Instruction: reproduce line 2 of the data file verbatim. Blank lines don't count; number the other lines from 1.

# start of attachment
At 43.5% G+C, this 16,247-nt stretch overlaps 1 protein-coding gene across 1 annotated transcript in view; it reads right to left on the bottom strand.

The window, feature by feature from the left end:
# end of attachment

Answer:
The window, feature by feature from the left end: